Toothless, two-legged dino from 70 million years ago found in Brazil

Dino-mite find! Remains of a toothless, two-legged dinosaur that lived 70 million years ago are discovered in Brazil

  • The specimen was recovered by experts from the National Museum of Brazil
  • It was unearthed in a quarry in Cruzeiro do Oeste Municipality, Southern Brazil
  • The team said that the nearly-complete dinosaur specimen is a ‘very rare find’
  • In life, ‘Berthasaura leopoldinae’ would have stood at some three feet in length

The fossilised remains of a toothless, two-legged dinosaur discovered in Brazil represent a new species that lived 70–80 million years ago, a study has determined.

Researchers led from the National Museum of Brazil called the nearly-complete specimen — which they have named Berthasaura leopoldinae — a ‘very rare find’.

It was unearthed in the ‘Cemitério dos Pterossauros’ Quarry in the Cruzeiro do Oeste Municipality of Southern Brazil’s Paraná State during fieldwork from 2011–2015.

B. leopoldinae would have been a small carnivorous dinosaur, growing to only some three feet (one metre) in length and two and a half feet (80 cm) tall.

The fossilised remains of a toothless, two-legged dinosaur discovered in Brazil represent a new species that lived 70 million years ago , a study has determined. Pictured: an artist’s impression of how Berthasaura leopoldinae might have appeared in life

Researchers led from the National Museum of Brazil called the specimen — which they have named Berthasaura leopoldinae — a ‘very rare find’. Pictured: a photograph of the fossil

B. leopoldinae would have been a small carnivorous dinosaur, growing to only some three feet (one metre) in length and two and a half feet (80 cm) tall. Pictured: an illustration of the individual bones contained in the fossil specimen, which was unearthed in Paraná State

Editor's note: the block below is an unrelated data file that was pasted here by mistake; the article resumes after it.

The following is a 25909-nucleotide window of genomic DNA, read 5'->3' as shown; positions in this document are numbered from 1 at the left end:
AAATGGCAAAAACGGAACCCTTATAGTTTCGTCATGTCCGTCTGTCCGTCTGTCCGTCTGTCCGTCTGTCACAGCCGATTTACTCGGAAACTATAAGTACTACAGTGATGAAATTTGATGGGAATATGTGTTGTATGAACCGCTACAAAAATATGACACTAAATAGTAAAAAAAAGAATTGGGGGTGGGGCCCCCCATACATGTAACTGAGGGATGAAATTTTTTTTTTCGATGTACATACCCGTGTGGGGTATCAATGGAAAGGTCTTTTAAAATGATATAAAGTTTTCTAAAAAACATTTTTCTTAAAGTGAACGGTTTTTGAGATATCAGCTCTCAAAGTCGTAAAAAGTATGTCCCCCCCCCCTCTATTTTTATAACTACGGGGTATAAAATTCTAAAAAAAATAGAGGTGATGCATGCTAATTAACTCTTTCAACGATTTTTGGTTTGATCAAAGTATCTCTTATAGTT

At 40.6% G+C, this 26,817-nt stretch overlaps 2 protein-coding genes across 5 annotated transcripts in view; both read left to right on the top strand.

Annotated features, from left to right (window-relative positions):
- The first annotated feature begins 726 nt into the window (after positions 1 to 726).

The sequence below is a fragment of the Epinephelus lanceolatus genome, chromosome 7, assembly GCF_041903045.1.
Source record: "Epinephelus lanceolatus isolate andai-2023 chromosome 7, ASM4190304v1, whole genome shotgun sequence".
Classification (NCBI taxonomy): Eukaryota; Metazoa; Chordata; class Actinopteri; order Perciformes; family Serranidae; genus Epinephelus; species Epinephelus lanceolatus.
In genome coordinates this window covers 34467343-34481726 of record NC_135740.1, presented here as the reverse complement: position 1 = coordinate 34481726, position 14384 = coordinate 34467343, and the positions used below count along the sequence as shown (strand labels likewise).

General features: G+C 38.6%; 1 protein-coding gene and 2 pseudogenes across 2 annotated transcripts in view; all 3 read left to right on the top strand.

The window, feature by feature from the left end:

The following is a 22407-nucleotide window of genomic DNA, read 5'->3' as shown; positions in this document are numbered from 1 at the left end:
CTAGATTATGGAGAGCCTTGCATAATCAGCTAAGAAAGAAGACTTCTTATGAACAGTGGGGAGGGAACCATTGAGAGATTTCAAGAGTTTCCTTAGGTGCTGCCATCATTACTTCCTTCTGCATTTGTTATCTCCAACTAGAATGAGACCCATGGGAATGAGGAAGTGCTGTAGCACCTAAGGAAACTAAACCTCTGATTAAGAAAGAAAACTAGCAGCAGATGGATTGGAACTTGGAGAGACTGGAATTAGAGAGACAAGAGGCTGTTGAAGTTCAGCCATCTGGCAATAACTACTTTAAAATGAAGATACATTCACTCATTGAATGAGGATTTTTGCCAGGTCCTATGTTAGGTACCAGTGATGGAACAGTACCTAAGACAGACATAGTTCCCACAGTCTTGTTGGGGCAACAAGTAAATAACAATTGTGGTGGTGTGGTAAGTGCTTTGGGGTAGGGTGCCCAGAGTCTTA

BERTHASAURA LEOPOLDINAE STATS 

Type: Therapod dinosaur

Age: 70–80 million years ago 

Provenance: Cruzeiro do Oeste, Brazil

Height: 2.5 feet (0.8 metres)

Length: 3 feet (1 metre)

The researchers, led by National Museum of Brazil palaeontologist Geovane Alves de Souza, said they were puzzled to find that B. leopoldinae sported a toothless, beak-like mouth.

‘That was a real surprise,’ the team said in a statement.

The discovery of the type specimen, they added, was ‘one of the most complete dinosaurs found from the Cretaceous period in Brazil’. 

‘The toothless part raises doubts about what kind of diet this animal had,’ Mr Alves de Souza explained.

‘It doesn’t necessarily mean it didn’t eat meat, though. 

‘Lots of birds, such as falcons and buzzards, eat meat with beaks.

‘Most likely, it was an omnivore living in an inhospitable environment where it had to eat whatever it could.’

B. leopoldinae is far from the first fossil find from the Cemitério dos Pterossauros site — as the Quarry’s name indicates. 

‘The Cemitério dos Pterossauros Quarry is a very interesting locality that became famous for being the first pterosaur bone-bed from Brazil, showing two quite distinct species,’ the researchers explained in their paper.